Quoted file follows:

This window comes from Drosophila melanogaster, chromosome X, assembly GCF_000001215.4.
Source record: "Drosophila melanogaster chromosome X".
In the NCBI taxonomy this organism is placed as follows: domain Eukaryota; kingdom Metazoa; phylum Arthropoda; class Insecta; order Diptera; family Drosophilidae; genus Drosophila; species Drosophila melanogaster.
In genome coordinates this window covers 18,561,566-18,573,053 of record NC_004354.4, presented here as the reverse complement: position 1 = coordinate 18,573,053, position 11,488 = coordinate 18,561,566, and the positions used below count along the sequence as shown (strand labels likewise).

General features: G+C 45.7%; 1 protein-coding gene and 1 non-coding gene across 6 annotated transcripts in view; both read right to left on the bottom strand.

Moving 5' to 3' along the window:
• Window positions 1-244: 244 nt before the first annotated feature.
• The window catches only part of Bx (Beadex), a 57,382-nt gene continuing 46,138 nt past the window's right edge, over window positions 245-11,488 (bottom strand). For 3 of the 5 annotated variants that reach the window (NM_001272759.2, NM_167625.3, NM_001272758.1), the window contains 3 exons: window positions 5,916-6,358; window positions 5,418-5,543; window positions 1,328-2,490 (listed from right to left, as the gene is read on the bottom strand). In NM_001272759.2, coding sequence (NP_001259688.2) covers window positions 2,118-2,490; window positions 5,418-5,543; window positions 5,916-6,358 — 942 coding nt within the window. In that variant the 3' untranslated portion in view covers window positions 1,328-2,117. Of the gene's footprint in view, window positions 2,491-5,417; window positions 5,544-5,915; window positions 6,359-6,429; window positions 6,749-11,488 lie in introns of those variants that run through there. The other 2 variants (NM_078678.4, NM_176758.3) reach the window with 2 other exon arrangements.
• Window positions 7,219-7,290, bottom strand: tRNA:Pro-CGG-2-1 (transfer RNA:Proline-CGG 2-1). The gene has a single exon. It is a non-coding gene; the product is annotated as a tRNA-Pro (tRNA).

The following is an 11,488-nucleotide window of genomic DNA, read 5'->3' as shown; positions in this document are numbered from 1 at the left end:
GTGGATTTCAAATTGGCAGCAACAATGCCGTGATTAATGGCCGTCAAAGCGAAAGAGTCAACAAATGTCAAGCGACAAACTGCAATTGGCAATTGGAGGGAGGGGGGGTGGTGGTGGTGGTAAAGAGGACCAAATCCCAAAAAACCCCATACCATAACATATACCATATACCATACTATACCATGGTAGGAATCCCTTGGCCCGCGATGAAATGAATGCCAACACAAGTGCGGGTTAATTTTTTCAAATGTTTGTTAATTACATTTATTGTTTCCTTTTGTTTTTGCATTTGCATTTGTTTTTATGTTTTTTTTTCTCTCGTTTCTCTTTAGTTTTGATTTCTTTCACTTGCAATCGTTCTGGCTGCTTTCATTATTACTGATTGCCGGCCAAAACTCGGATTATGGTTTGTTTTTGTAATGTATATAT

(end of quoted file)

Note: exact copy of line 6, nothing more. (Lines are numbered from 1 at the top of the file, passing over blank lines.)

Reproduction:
Moving 5' to 3' along the window: